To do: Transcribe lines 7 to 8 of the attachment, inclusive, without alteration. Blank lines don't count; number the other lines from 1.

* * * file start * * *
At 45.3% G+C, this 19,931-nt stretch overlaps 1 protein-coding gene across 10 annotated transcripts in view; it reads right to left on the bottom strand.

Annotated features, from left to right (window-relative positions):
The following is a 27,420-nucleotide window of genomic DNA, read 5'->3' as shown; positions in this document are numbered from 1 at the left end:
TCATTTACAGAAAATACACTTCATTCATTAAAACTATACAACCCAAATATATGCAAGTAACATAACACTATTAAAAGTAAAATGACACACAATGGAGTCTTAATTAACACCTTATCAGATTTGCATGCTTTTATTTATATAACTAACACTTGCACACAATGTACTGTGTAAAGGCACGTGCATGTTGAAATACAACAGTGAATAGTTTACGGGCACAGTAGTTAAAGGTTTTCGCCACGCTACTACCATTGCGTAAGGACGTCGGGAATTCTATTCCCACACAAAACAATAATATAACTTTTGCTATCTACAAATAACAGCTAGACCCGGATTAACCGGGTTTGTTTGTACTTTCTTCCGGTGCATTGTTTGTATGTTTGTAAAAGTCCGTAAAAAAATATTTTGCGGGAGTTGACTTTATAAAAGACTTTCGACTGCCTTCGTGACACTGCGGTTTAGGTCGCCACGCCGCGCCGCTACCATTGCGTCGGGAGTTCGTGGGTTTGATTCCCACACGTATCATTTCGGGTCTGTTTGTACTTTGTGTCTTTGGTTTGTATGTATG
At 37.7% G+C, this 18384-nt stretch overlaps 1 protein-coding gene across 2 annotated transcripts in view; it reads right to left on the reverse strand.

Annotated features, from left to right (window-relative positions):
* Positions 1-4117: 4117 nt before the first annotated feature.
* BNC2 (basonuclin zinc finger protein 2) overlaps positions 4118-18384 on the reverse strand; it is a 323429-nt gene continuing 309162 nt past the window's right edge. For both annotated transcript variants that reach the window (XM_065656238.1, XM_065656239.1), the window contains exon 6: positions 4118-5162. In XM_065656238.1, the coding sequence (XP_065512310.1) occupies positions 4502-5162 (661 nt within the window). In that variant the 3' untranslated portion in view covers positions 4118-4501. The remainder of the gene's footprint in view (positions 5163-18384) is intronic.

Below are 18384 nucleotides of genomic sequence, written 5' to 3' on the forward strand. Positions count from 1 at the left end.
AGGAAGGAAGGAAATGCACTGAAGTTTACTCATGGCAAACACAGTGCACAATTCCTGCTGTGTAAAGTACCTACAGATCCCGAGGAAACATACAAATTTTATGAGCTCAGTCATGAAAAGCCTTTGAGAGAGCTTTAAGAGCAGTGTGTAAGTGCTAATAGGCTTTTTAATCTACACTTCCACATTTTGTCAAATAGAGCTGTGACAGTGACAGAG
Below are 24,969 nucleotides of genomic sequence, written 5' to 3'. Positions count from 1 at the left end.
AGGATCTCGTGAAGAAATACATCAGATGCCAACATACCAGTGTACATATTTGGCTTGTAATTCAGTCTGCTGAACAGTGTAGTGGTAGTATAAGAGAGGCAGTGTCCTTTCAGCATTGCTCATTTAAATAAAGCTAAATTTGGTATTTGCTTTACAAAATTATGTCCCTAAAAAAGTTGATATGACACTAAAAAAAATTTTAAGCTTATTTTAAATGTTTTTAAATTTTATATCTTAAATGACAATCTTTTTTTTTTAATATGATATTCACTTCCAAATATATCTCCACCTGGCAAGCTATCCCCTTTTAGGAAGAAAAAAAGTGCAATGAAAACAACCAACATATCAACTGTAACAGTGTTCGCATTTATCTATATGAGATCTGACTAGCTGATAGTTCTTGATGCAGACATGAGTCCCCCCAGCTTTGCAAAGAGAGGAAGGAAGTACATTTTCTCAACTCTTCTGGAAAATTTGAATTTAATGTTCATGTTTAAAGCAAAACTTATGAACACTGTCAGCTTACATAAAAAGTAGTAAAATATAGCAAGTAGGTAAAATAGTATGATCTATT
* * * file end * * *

* Positions 1-4117: 4117 nt before the first annotated feature.
* BNC2 (basonuclin zinc finger protein 2) overlaps positions 4118-18384 on the reverse strand; it is a 323429-nt gene continuing 309162 nt past the window's right edge. For both annotated transcript variants that reach the window (XM_065656238.1, XM_065656239.1), the window contains exon 6: positions 4118-5162. In XM_065656238.1, the coding sequence (XP_065512310.1) occupies positions 4502-5162 (661 nt within the window). In that variant the 3' untranslated portion in view covers positions 4118-4501. The remainder of the gene's footprint in view (positions 5163-18384) is intronic.